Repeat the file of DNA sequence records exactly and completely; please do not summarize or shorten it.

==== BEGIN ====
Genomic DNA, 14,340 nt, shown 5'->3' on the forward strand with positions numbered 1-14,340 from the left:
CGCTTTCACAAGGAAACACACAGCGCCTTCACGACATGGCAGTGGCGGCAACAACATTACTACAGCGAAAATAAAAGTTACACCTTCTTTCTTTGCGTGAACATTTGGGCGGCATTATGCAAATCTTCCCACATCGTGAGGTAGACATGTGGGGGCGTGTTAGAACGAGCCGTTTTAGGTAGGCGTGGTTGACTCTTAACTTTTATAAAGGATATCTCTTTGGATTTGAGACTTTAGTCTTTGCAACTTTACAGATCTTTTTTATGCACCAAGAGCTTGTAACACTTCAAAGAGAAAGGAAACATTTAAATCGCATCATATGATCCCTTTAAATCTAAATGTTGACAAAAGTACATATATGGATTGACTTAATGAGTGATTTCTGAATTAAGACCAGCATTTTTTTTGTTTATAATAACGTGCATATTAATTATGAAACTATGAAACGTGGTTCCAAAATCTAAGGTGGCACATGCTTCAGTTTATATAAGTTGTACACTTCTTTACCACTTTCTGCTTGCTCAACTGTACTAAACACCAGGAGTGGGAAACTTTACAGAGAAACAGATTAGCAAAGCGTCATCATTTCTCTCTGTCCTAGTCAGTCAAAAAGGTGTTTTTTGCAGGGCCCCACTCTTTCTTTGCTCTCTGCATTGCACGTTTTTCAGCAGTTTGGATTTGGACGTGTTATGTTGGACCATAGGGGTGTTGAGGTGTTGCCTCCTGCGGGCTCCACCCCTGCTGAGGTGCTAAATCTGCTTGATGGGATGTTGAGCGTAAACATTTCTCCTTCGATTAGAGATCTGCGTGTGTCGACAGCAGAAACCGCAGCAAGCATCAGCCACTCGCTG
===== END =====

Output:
Genomic DNA, 14,340 nt, shown 5'->3' on the forward strand with positions numbered 1-14,340 from the left:
CGCTTTCACAAGGAAACACACAGCGCCTTCACGACATGGCAGTGGCGGCAACAACATTACTACAGCGAAAATAAAAGTTACACCTTCTTTCTTTGCGTGAACATTTGGGCGGCATTATGCAAATCTTCCCACATCGTGAGGTAGACATGTGGGGGCGTGTTAGAACGAGCCGTTTTAGGTAGGCGTGGTTGACTCTTAACTTTTATAAAGGATATCTCTTTGGATTTGAGACTTTAGTCTTTGCAACTTTACAGATCTTTTTTATGCACCAAGAGCTTGTAACACTTCAAAGAGAAAGGAAACATTTAAATCGCATCATATGATCCCTTTAAATCTAAATGTTGACAAAAGTACATATATGGATTGACTTAATGAGTGATTTCTGAATTAAGACCAGCATTTTTTTTGTTTATAATAACGTGCATATTAATTATGAAACTATGAAACGTGGTTCCAAAATCTAAGGTGGCACATGCTTCAGTTTATATAAGTTGTACACTTCTTTACCACTTTCTGCTTGCTCAACTGTACTAAACACCAGGAGTGGGAAACTTTACAGAGAAACAGATTAGCAAAGCGTCATCATTTCTCTCTGTCCTAGTCAGTCAAAAAGGTGTTTTTTGCAGGGCCCCACTCTTTCTTTGCTCTCTGCATTGCACGTTTTTCAGCAGTTTGGATTTGGACGTGTTATGTTGGACCATAGGGGTGTTGAGGTGTTGCCTCCTGCGGGCTCCACCCCTGCTGAGGTGCTAAATCTGCTTGATGGGATGTTGAGCGTAAACATTTCTCCTTCGATTAGAGATCTGCGTGTGTCGACAGCAGAAACCGCAGCAAGCATCAGCCACTCGCTG